COVID-19 has created a great deal of pessimism in the restaurant industry, for good reason—but Andie Hubka has a positive attitude, and is finding a purpose for every proverbial lemon that life gives.
Hubka has opened four food concepts since 2008, conveniently divided between two sets of adjoining units, in La Quinta and Indio. It started with Cooking With Class, a recreational cooking school, before expanding to Cork and Fork, Heirloom Craft Kitchen, and Tu Madres Cantina and Grill. All of her concepts center around fresh, local ingredients with modern, creative flair. They’ve established Hubka as one the valley’s most reputable and recognizable chefs.
She’s been going virtually non-stop for 12 years, and Hubka planned to take a break after opening Tu Madres in December. Unfortunately, COVID-19 had other ideas.
She limited her restaurants to takeout a week before the governor’s official orders. “Some restaurants had to close suddenly, then were left reassessing and scrambling amidst constant changes,” Hubka said.
Each of her restaurants had their own challenges. Heirloom was reasonably well set, with takeout already accounting for half the sales—and it’s actually doing better this year than last. Cork and Fork, however, is known for a social and intimate setting.
“That whole model doesn’t lend itself well to COVID,” Hubka joked.
Tu Madres is half-bar and has no patio. “We hadn’t established ourselves, so we literally had to start over,” she said.
And Cooking With Class? “We have no idea when we’re going to be able to reopen that. It could be a long time.”
Hubka is accustomed to adversity; Cooking With Class opened in the midst of the 2008 downturn, after all. She claims to have more than 100 concepts in her head, and she’s been investing in new equipment at a time when others are cutting back. In fact, she’s decided to take advantage of this takeout- and delivery-centered restaurant era by introducing yet another restaurant concept.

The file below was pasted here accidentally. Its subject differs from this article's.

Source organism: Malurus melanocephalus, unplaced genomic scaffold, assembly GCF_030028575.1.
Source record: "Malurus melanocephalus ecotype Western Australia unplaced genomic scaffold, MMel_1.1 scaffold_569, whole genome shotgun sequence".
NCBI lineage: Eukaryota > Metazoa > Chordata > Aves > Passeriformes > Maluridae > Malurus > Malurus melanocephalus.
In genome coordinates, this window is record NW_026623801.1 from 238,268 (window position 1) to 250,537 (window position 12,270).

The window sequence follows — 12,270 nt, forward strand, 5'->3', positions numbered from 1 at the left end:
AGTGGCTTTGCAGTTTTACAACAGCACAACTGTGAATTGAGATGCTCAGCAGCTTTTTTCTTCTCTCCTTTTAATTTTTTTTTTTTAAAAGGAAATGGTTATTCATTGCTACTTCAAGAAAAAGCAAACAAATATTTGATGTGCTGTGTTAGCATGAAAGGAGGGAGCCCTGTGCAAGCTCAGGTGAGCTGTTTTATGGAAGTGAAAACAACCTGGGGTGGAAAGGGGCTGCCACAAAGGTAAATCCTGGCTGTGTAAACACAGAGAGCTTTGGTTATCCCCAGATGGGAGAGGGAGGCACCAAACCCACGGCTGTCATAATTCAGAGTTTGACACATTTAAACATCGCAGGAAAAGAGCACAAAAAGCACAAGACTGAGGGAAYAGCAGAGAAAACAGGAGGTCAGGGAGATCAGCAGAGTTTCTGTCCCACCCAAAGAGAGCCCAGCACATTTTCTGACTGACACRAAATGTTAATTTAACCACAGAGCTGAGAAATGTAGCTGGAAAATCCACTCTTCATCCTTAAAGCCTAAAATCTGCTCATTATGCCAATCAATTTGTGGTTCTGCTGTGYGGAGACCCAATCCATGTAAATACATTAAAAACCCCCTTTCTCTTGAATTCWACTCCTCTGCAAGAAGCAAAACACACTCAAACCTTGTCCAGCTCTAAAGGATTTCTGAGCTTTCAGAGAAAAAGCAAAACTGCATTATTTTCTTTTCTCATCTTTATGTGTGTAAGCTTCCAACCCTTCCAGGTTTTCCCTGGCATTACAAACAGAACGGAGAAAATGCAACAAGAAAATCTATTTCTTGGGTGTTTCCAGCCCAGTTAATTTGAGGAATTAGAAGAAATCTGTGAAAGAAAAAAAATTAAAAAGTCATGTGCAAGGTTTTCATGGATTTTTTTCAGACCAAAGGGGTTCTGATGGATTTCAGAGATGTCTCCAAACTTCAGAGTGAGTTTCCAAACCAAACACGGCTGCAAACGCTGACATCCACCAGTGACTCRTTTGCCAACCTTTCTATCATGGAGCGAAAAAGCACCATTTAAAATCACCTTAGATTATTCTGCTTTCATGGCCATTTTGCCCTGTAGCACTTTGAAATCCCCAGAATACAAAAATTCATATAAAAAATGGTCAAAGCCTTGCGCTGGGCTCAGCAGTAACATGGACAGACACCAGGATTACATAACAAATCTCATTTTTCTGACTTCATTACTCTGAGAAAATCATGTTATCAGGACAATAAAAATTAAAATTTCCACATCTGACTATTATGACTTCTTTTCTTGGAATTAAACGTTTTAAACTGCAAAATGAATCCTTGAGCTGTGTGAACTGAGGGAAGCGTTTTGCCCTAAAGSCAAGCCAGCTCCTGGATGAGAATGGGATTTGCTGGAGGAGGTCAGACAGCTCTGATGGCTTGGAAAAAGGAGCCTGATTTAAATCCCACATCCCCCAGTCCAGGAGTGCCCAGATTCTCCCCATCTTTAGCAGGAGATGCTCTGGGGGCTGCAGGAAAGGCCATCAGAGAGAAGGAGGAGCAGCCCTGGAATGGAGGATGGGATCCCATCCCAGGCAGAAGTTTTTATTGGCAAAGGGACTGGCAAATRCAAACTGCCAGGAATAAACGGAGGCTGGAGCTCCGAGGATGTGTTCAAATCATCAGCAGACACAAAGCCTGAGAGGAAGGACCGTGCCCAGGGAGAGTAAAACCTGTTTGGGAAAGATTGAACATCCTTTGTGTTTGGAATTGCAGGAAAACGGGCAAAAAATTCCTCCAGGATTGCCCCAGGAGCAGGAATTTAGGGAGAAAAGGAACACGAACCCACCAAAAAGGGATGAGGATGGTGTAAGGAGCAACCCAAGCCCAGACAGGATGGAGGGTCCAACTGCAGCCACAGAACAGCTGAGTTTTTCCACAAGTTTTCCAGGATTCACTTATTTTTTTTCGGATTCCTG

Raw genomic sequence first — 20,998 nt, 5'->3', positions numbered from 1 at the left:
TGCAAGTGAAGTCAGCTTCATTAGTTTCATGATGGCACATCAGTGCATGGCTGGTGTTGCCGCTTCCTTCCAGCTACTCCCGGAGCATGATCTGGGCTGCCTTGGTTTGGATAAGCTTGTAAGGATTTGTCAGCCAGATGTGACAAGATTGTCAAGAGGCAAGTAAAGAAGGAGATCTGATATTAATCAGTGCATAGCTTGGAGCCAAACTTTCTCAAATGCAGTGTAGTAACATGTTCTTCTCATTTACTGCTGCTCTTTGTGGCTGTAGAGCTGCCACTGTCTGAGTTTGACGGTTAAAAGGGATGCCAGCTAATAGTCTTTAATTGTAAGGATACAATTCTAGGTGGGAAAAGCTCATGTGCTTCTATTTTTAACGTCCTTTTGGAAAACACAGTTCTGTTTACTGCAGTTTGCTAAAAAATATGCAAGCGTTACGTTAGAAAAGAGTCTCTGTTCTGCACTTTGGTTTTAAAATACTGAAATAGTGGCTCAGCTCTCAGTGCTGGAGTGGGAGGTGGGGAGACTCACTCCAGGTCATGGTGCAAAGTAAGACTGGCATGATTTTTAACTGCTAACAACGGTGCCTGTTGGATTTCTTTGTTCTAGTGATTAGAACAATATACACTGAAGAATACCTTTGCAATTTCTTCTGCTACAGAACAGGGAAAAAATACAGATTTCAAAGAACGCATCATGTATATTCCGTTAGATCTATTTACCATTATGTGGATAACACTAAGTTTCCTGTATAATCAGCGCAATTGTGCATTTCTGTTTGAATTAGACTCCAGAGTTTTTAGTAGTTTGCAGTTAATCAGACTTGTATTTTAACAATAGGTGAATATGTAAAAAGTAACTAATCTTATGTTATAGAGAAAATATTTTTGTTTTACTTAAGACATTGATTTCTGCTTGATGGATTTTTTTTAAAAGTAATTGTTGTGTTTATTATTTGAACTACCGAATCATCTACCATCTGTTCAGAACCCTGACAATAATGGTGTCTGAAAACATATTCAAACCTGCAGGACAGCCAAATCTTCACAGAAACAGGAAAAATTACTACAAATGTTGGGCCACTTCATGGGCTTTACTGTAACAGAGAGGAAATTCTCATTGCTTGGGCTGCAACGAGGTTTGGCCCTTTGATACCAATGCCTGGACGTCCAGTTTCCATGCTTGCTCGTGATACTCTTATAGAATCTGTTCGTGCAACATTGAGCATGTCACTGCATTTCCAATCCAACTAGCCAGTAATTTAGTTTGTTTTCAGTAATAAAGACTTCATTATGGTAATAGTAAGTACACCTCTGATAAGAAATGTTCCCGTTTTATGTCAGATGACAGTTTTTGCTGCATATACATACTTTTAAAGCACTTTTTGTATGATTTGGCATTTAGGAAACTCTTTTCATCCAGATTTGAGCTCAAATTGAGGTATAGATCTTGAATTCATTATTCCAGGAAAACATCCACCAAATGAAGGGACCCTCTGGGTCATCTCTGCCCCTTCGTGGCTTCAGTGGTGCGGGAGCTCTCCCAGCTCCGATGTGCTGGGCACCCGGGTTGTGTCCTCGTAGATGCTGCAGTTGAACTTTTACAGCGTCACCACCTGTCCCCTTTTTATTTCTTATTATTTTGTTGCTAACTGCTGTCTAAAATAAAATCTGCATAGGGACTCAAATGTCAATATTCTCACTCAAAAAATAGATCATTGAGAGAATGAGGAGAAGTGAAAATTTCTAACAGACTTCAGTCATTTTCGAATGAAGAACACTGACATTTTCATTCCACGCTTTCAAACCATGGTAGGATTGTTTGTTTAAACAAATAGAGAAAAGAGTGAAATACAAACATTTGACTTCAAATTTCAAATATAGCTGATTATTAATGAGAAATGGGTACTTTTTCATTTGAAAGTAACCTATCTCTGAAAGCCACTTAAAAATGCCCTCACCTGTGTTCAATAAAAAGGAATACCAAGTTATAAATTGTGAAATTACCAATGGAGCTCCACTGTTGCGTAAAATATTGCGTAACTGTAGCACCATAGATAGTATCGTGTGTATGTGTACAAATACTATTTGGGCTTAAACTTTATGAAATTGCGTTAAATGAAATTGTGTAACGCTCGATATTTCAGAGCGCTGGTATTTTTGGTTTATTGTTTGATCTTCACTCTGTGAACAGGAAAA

“When life gives you lemons, eat Citrine!” That’s the tagline for her latest concept, one focused on fresh Mediterranean cuisine. However, you can’t dine at Citrine, because in the traditional restaurant sense, it doesn’t exist. It’s part of a modern trend of “ghost” or “shadow” kitchens, which operate in a shared space and sell through delivery apps. Hubka was inspired by a Los Angeles restaurateur who was running five virtual restaurants out of one location; Citrine takes advantage of unused capacity at Cooking With Class.
“With shadow kitchens, most consumers don’t realize that they’re not an actual restaurant,” Hubka said. “But we made it completely transparent, and our customers can physically come pick up in-person.”
While patio dining is now permitted, the transition hasn’t been easy at Hubka’s restaurants, in part due to the desert heat. Heirloom always had a few outside tables, but the other concepts needed help. Tu Madres borrows the patio from the coffee shop next door in the evenings, and as the weather cools, Hubka plans to extend a shared patio for Heirloom and Tu Madres into the parking lot.
“You can make it feel really nice if you dress it up with plants and umbrellas,” she joked.